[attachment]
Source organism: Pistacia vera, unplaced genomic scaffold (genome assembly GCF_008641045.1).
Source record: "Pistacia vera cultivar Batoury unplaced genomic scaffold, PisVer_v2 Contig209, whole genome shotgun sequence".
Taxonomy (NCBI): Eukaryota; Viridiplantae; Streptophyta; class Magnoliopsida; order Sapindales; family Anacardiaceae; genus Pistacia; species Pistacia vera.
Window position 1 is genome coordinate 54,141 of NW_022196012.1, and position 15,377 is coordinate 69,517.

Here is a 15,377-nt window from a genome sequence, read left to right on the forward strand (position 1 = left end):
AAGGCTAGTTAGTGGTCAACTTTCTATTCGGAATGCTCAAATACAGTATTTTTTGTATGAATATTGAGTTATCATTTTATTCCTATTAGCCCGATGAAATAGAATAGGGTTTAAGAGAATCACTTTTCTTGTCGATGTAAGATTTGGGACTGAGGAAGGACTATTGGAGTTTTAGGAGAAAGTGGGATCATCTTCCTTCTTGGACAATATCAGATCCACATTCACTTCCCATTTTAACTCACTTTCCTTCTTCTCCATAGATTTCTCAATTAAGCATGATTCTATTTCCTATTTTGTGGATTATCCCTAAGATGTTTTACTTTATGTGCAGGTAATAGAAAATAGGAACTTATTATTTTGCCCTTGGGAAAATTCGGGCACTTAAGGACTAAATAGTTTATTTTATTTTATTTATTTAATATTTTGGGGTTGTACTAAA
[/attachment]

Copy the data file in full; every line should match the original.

Source organism: Pistacia vera, unplaced genomic scaffold (genome assembly GCF_008641045.1).
Source record: "Pistacia vera cultivar Batoury unplaced genomic scaffold, PisVer_v2 Contig209, whole genome shotgun sequence".
Taxonomy (NCBI): Eukaryota; Viridiplantae; Streptophyta; class Magnoliopsida; order Sapindales; family Anacardiaceae; genus Pistacia; species Pistacia vera.
Window position 1 is genome coordinate 54,141 of NW_022196012.1, and position 15,377 is coordinate 69,517.

Here is a 15,377-nt window from a genome sequence, read left to right on the forward strand (position 1 = left end):
AAGGCTAGTTAGTGGTCAACTTTCTATTCGGAATGCTCAAATACAGTATTTTTTGTATGAATATTGAGTTATCATTTTATTCCTATTAGCCCGATGAAATAGAATAGGGTTTAAGAGAATCACTTTTCTTGTCGATGTAAGATTTGGGACTGAGGAAGGACTATTGGAGTTTTAGGAGAAAGTGGGATCATCTTCCTTCTTGGACAATATCAGATCCACATTCACTTCCCATTTTAACTCACTTTCCTTCTTCTCCATAGATTTCTCAATTAAGCATGATTCTATTTCCTATTTTGTGGATTATCCCTAAGATGTTTTACTTTATGTGCAGGTAATAGAAAATAGGAACTTATTATTTTGCCCTTGGGAAAATTCGGGCACTTAAGGACTAAATAGTTTATTTTATTTTATTTATTTAATATTTTGGGGTTGTACTAAA